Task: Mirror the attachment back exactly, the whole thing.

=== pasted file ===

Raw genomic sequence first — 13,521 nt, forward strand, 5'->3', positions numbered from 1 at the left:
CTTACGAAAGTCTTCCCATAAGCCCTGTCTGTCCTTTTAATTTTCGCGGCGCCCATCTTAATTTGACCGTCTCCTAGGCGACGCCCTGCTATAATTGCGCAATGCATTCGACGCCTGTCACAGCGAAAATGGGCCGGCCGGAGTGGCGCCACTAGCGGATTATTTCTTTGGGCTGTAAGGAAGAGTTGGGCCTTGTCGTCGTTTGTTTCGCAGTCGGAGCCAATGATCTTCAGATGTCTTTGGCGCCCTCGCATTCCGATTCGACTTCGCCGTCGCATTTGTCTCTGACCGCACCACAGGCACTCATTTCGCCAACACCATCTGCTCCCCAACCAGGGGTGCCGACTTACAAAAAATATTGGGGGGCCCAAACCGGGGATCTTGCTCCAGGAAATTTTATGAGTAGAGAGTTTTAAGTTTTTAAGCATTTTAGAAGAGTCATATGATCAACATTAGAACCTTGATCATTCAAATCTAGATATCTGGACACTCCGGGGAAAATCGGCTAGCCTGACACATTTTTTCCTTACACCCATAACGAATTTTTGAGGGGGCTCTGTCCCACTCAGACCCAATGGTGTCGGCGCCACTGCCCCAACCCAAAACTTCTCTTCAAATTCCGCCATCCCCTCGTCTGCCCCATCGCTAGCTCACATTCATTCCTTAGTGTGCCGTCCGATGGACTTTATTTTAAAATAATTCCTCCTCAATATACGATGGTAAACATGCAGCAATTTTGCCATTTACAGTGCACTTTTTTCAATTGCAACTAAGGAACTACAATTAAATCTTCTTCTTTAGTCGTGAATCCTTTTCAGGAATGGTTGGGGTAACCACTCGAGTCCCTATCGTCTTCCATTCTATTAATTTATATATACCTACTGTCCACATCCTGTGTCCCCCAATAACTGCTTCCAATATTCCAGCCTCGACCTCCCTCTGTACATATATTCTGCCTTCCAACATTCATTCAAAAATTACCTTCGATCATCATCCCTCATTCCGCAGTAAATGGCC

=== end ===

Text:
Raw genomic sequence first — 13,521 nt, forward strand, 5'->3', positions numbered from 1 at the left:
CTTACGAAAGTCTTCCCATAAGCCCTGTCTGTCCTTTTAATTTTCGCGGCGCCCATCTTAATTTGACCGTCTCCTAGGCGACGCCCTGCTATAATTGCGCAATGCATTCGACGCCTGTCACAGCGAAAATGGGCCGGCCGGAGTGGCGCCACTAGCGGATTATTTCTTTGGGCTGTAAGGAAGAGTTGGGCCTTGTCGTCGTTTGTTTCGCAGTCGGAGCCAATGATCTTCAGATGTCTTTGGCGCCCTCGCATTCCGATTCGACTTCGCCGTCGCATTTGTCTCTGACCGCACCACAGGCACTCATTTCGCCAACACCATCTGCTCCCCAACCAGGGGTGCCGACTTACAAAAAATATTGGGGGGCCCAAACCGGGGATCTTGCTCCAGGAAATTTTATGAGTAGAGAGTTTTAAGTTTTTAAGCATTTTAGAAGAGTCATATGATCAACATTAGAACCTTGATCATTCAAATCTAGATATCTGGACACTCCGGGGAAAATCGGCTAGCCTGACACATTTTTTCCTTACACCCATAACGAATTTTTGAGGGGGCTCTGTCCCACTCAGACCCAATGGTGTCGGCGCCACTGCCCCAACCCAAAACTTCTCTTCAAATTCCGCCATCCCCTCGTCTGCCCCATCGCTAGCTCACATTCATTCCTTAGTGTGCCGTCCGATGGACTTTATTTTAAAATAATTCCTCCTCAATATACGATGGTAAACATGCAGCAATTTTGCCATTTACAGTGCACTTTTTTCAATTGCAACTAAGGAACTACAATTAAATCTTCTTCTTTAGTCGTGAATCCTTTTCAGGAATGGTTGGGGTAACCACTCGAGTCCCTATCGTCTTCCATTCTATTAATTTATATATACCTACTGTCCACATCCTGTGTCCCCCAATAACTGCTTCCAATATTCCAGCCTCGACCTCCCTCTGTACATATATTCTGCCTTCCAACATTCATTCAAAAATTACCTTCGATCATCATCCCTCATTCCGCAGTAAATGGCC